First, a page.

As the expanse opened up, we were welcomed by a number of similar looking small temples. I was jumping like a little kid who had just got hold of a long desired ice cream. I ran from one flight of stairs to another exploring the series of temples at each level. I was in awe with the symmetry of the temples. Most of these temples would be from 5.5 ft to 6.5 ft. There are  a few that would be some 12 ft high too. These are Shiva temples built during the Gurjara Pratiharas time which would be 7th century CE.DSC_0987 (2)

There are stories that these temples were built by the students as a part of the Guru dakshina pratha post their learning at the school. How fascinating and a wonderful way to pay their tributes to the Guru.DSC_1004 (2)

Bateshwar comes in the Chambal valley and this part was well infested with dacoits who ruled the place. The time I am talking about is not too much in the past. It was in 2005, Bhopal region’s Superintending Archaeologist  from the Archaeological Survey of India (ASI) K.K. Muhammed who restored close to 60 odd temples here.DSC_0990 (2)

As per the recent folklore, it seems he had a dream of Lord Shiva asking him to come to Bateshwar and restore the shrines. Initially he ignored it especially given the fact that the place was notorious but as the dream kept coming again, he ventured into the heart of the dacoit land and convinced them to start the restoration work.DSC_0988 (2)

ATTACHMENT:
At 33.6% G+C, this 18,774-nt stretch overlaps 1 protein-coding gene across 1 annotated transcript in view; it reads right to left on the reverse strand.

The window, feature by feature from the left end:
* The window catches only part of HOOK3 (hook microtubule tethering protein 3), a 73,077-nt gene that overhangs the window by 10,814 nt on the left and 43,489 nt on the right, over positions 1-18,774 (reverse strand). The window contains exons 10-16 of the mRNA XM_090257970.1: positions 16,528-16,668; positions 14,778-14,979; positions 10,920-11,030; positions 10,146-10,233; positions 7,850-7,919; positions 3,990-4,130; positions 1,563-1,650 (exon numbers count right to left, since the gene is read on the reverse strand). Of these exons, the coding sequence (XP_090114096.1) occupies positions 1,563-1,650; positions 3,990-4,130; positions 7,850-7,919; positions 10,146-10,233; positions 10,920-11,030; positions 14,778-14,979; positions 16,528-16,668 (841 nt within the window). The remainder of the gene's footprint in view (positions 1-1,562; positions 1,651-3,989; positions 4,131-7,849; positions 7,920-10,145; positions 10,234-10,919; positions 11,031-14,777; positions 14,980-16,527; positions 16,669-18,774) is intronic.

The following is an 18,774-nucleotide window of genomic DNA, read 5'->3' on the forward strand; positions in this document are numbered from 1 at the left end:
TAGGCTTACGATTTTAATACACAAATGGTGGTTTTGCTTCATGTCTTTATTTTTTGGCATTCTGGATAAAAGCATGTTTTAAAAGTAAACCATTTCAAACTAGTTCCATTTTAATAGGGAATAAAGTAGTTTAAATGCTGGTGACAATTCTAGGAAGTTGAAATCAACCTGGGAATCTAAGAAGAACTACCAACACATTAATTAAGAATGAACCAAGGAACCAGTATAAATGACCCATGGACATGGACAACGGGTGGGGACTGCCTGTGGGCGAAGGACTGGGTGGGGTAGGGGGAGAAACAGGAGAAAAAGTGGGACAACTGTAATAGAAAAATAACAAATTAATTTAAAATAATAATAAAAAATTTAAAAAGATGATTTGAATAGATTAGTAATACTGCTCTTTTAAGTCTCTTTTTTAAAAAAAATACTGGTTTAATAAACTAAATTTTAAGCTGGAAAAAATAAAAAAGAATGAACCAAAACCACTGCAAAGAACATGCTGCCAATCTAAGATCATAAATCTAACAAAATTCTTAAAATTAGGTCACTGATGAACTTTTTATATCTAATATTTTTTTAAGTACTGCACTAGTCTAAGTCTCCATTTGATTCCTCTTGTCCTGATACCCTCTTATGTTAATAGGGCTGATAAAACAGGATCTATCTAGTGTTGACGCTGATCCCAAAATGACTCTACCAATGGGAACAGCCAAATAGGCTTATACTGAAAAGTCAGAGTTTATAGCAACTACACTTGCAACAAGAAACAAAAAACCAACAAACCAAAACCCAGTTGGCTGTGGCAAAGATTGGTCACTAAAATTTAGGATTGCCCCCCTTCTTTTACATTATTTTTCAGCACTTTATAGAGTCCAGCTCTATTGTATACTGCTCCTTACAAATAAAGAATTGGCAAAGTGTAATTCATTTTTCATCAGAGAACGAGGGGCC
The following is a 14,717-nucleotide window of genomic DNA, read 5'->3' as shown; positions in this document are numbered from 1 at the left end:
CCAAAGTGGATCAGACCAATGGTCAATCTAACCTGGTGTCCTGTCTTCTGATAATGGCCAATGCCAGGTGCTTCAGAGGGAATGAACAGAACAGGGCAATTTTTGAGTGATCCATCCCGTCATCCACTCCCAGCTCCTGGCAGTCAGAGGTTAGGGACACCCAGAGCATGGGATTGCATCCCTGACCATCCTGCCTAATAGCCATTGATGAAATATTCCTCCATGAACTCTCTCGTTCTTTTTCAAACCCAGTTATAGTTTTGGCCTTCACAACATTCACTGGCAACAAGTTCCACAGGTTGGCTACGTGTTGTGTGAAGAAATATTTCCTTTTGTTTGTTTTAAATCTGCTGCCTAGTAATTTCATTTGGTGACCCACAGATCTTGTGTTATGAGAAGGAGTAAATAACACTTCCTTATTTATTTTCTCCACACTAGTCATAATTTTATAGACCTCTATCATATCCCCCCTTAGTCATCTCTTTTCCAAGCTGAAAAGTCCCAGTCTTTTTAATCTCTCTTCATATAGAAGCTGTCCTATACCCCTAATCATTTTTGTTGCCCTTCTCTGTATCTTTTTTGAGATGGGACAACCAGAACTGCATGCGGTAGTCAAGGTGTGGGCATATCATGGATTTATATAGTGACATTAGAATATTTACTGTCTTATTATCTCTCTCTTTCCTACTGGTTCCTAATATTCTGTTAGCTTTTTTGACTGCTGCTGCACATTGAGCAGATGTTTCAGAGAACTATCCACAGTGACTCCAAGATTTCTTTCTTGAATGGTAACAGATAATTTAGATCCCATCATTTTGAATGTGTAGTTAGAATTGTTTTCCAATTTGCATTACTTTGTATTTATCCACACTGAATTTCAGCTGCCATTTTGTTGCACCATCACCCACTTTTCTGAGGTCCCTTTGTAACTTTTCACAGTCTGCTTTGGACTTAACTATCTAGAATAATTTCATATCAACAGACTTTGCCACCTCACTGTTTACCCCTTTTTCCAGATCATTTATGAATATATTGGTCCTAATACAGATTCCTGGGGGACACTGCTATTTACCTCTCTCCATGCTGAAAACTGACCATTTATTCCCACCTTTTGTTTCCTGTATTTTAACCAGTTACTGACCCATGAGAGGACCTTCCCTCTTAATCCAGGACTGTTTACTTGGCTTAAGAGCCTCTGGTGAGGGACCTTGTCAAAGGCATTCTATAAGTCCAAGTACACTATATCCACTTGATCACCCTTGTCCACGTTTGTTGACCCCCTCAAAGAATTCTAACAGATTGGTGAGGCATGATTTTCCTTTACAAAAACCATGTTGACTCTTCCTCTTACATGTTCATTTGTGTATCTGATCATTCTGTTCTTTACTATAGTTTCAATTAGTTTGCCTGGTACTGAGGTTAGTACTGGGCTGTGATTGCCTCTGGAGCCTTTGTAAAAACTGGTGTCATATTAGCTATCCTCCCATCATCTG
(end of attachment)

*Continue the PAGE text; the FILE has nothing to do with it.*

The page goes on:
Well things did not come easy. But he kept working on his dream and finally gave the world some of the most astonishing temples and the glory what we would have missed. There are a couple of temples where the Lord is being prayed.DSC_0984 (2)

DSC_0985 (2)We spent close to half an hour there exploring the world that was part of a rich tradition. Today there is work being done by ASI in restoring it further.

It seems a lot of these were earlier Vishnu temples which were later reused as Shiva temples. These temples have got simple standard carvings that are fascinating to see the striking similarities. The gopuras are very interesting. Some are very ornate while some are absolutely plain in structure.

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Bateshwar, one does not know much about them from the history books nor is Madhya Pradesh tourism doing much to make the roads accessible or propagating it. Feels sad that such treasures are not being spoken about.DSC_0983 (2)

As we left the place, I was filled with delight to have finally made it to this place and witnessed a part of history that speaks millions of our glorious past.

Things to check:

  • Do not attempt any other route, make the way from Gwalior. This route is safe and has some tar on the road. The other approach roads are really bad.
  • There is not much of signage that will guide you. So hold on to your GPS maps and human maps too.
  • There is a lot of walk in and around the place, so make sure you have your comfortable shoes on.
  • There is no ASI fees / charges to enter the place and no one asks for money.
  • If you are travelling during summer time, carry your own caps and shades. 
  • Carry your own food & water bottles (BYOB). You do not have shops to buy what you may like. Almost no habitation nearby.
  • Finally, ensure “Swatch Bharat”.

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Sparsha Linga